ESA Proposal Would Benefit Wisconsin’s Low-Income Gifted Students
In this Research & Commentary, Policy Analyst Tim Benson details a new proposal in the Wisconsin Legislature that would provide education savings accounts (ESAs) for low-income “gifted and talented” students in the Badger State. Beginning with the 2018–19 school year, up to 2,000 students would be provided with an ESA of $1,000. Students enrolled in any school – public, private, or charter – who score in the top 5 percent statewide on standardized tests or are identified by an education official as demonstrating “evidence of high-performance capability in intellectual, creative, artistic, leadership or specific academic areas and needs services or activities not ordinarily provided in a regular school program” will be eligible for the program if they already qualify for the federal free or reduced-price lunch program.

Budget & Tax
Eliminating Prevailing Wage Mandates Would Lower Cost of Ohio Public Projects
In this Research & Commentary, Senior Policy Analyst Matthew Glans writes about a proposed constitutional amendment Ohio lawmakers are expected to consider that would repeal the state’s prevailing wage requirement. Glans explains, “A prevailing wage is the average wage paid to laborers in a designated region and requires contractors to provide union wages and benefits on government-funded construction projects.” Mandating contractors pay a prevailing wage raises the cost of doing business, reduces competition, and politicizes public projects.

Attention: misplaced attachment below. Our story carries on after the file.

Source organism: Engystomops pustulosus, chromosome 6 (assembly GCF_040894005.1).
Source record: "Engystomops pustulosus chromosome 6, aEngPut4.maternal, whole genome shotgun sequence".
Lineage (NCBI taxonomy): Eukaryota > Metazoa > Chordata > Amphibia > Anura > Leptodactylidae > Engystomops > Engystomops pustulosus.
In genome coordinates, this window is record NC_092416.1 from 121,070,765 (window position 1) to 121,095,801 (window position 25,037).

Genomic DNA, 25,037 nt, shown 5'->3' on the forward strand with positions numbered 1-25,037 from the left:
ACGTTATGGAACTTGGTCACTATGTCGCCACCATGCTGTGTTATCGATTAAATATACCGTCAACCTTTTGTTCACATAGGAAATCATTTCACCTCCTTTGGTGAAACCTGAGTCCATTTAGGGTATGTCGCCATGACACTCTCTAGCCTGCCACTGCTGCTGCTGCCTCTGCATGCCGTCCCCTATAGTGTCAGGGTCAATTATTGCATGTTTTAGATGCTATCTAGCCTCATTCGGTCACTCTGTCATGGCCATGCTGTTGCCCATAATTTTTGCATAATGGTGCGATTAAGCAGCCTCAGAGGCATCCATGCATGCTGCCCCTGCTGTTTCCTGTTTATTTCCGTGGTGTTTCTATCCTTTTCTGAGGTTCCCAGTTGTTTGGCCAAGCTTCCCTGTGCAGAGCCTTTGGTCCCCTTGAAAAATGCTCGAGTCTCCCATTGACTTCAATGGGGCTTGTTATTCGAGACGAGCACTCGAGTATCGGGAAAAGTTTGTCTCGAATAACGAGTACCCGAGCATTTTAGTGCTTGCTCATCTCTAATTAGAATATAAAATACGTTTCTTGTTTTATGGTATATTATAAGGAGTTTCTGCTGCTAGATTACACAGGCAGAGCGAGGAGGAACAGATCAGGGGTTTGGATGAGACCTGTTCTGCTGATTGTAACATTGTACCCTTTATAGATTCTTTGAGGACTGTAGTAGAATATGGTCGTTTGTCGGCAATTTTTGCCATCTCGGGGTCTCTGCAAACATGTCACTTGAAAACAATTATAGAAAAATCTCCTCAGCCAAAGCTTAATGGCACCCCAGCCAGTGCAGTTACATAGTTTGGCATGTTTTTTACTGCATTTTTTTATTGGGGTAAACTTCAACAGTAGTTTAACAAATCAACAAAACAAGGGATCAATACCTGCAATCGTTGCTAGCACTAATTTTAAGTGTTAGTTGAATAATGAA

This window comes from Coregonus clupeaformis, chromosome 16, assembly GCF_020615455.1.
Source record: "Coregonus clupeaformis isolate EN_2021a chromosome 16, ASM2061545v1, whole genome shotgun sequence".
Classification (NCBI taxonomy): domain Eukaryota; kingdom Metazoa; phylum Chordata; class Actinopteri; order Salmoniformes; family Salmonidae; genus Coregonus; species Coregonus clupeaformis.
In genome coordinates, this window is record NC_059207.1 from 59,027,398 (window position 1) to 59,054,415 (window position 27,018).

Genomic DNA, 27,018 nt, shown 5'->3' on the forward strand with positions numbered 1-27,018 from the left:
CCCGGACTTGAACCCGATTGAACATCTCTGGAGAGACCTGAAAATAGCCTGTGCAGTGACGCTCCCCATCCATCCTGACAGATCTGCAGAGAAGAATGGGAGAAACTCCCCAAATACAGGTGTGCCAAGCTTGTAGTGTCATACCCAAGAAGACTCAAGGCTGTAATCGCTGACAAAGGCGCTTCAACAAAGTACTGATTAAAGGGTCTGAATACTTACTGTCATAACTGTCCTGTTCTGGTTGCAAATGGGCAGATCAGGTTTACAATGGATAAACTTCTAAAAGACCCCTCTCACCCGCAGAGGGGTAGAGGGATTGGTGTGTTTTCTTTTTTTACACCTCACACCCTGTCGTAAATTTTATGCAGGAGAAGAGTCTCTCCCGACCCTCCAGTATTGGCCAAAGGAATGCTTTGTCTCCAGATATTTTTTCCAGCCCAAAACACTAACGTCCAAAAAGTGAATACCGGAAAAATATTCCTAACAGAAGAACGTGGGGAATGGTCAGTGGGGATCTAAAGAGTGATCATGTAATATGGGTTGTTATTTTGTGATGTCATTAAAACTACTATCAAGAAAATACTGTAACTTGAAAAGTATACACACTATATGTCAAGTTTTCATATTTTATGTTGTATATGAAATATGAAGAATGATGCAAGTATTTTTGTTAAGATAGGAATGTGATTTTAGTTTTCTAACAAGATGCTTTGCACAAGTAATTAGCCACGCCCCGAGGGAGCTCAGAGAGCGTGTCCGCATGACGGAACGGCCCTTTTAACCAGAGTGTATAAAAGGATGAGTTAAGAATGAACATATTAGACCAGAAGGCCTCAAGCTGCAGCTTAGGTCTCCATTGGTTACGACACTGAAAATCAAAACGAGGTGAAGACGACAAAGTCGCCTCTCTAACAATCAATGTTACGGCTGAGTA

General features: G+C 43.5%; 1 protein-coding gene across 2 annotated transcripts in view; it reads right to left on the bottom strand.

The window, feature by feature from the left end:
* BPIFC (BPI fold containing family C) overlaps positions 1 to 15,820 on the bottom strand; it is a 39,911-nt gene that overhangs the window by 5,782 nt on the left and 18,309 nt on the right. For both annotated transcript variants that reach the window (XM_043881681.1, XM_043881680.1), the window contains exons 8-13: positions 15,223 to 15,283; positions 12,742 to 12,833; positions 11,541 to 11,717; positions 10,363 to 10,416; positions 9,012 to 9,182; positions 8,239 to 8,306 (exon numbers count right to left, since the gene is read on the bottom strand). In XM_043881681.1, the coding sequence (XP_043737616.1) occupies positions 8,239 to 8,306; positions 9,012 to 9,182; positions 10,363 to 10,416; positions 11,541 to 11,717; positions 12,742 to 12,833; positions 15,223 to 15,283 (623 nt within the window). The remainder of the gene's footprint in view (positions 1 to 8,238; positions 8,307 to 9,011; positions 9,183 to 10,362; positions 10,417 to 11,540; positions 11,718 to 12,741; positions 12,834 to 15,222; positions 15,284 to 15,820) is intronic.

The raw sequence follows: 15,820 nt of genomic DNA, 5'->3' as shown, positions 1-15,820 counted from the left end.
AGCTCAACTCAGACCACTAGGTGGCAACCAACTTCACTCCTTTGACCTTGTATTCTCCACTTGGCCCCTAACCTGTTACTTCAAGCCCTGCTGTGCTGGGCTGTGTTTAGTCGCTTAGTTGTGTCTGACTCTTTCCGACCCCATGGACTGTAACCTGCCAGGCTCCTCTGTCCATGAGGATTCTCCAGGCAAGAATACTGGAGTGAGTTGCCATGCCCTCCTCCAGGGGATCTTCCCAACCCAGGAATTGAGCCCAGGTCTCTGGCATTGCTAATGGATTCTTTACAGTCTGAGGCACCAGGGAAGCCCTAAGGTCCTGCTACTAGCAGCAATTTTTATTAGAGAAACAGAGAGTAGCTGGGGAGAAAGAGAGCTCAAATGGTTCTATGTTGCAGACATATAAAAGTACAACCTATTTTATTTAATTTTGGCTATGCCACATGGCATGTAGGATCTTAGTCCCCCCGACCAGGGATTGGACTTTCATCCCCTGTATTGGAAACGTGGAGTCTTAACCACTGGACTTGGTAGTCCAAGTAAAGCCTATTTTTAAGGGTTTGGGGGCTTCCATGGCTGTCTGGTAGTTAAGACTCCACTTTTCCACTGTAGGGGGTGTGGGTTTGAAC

Health Care
Dental Therapists Can Soothe Florida’s Dental Shortage Pains
In this Research & Commentary, Government Relations Manager Charles Katebi discusses a new Florida proposal to permit dental therapists, hygienists, and assistants to perform dental services, such as extracting primary teeth, managing dental trauma, and applying desensitizing medications. This proposal to expand dental care access comes at an important time, as more than 5.5 million Floridians reside in communities designated as “Dental Care Health Professional Shortage Areas,” according to the U.S. Department of Health and Human Services.

From Our Free-Market Friends
Texans Need More Education for Their Money
Vance Ginn and Stephanie Matthews of the Texas Public Policy Foundation have released a new report arguing the Lone Star State does not need to raise public education spending levels, but instead needs to increase the quality of education already delivered. Since 2004, real total public education spending and per-student spending in the state have increased 29.7 percent and 7.6 percent, respectively. Unfortunately, a big chunk of education funds are not directed to teachers and students, but administrators. Administration and non-teacher staff rolls increased more than the number of students enrolled and the number of teachers hired from 1993 to 2015, according to data from the National Center for Education Statistics.